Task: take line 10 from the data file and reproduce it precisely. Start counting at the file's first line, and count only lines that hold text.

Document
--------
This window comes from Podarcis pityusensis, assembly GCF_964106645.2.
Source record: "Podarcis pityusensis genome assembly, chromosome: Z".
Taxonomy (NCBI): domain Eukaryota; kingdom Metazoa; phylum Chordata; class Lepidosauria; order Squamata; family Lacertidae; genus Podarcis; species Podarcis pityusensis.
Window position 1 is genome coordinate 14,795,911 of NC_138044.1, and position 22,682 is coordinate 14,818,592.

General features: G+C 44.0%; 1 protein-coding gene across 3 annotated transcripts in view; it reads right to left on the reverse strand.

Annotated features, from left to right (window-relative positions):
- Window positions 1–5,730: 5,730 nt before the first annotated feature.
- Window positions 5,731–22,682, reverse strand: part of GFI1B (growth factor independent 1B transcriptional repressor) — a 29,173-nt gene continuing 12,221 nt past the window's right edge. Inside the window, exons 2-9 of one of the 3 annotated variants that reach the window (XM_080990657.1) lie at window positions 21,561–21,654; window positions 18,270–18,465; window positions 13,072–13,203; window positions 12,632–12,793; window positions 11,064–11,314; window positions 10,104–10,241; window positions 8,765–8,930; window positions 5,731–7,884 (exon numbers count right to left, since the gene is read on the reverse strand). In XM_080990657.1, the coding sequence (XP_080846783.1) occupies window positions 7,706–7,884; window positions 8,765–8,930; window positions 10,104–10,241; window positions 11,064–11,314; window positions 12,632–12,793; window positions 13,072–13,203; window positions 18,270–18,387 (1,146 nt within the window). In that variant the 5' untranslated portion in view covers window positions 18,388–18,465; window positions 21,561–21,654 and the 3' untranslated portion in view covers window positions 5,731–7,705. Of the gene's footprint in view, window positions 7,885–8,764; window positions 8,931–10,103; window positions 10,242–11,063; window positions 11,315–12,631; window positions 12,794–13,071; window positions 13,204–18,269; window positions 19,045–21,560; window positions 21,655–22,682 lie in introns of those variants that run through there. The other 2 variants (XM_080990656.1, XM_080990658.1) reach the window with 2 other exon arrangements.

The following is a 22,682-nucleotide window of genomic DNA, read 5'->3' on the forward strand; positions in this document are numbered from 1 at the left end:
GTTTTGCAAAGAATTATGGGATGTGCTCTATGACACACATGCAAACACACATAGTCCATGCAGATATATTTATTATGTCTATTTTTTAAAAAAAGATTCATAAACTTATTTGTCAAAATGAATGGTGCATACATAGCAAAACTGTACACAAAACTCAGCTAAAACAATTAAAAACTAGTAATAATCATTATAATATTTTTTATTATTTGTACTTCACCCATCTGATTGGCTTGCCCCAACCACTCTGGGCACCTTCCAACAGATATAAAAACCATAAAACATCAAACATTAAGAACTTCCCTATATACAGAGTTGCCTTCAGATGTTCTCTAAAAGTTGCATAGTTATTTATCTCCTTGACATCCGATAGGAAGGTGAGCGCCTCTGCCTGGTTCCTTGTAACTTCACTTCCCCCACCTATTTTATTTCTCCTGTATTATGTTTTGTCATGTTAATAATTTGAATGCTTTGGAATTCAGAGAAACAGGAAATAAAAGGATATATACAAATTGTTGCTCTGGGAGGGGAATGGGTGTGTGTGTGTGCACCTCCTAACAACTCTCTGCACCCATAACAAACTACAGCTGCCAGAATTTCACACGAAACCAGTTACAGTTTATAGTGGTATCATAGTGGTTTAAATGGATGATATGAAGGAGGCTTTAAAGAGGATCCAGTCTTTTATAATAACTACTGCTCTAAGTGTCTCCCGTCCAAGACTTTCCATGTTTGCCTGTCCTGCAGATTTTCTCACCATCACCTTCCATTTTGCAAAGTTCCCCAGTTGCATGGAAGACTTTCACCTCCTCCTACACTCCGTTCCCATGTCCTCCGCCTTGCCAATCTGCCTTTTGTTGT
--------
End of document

GTTTTGCAAAGAATTATGGGATGTGCTCTATGACACACATGCAAACACACATAGTCCATGCAGATATATTTATTATGTCTATTTTTTAAAAAAAGATTCATAAACTTATTTGTCAAAATGAATGGTGCATACATAGCAAAACTGTACACAAAACTCAGCTAAAACAATTAAAAACTAGTAATAATCATTATAATATTTTTTATTATTTGTACTTCACCCATCTGATTGGCTTGCCCCAACCACTCTGGGCACCTTCCAACAGATATAAAAACCATAAAACATCAAACATTAAGAACTTCCCTATATACAGAGTTGCCTTCAGATGTTCTCTAAAAGTTGCATAGTTATTTATCTCCTTGACATCCGATAGGAAGGTGAGCGCCTCTGCCTGGTTCCTTGTAACTTCACTTCCCCCACCTATTTTATTTCTCCTGTATTATGTTTTGTCATGTTAATAATTTGAATGCTTTGGAATTCAGAGAAACAGGAAATAAAAGGATATATACAAATTGTTGCTCTGGGAGGGGAATGGGTGTGTGTGTGTGCACCTCCTAACAACTCTCTGCACCCATAACAAACTACAGCTGCCAGAATTTCACACGAAACCAGTTACAGTTTATAGTGGTATCATAGTGGTTTAAATGGATGATATGAAGGAGGCTTTAAAGAGGATCCAGTCTTTTATAATAACTACTGCTCTAAGTGTCTCCCGTCCAAGACTTTCCATGTTTGCCTGTCCTGCAGATTTTCTCACCATCACCTTCCATTTTGCAAAGTTCCCCAGTTGCATGGAAGACTTTCACCTCCTCCTACACTCCGTTCCCATGTCCTCCGCCTTGCCAATCTGCCTTTTGTTGT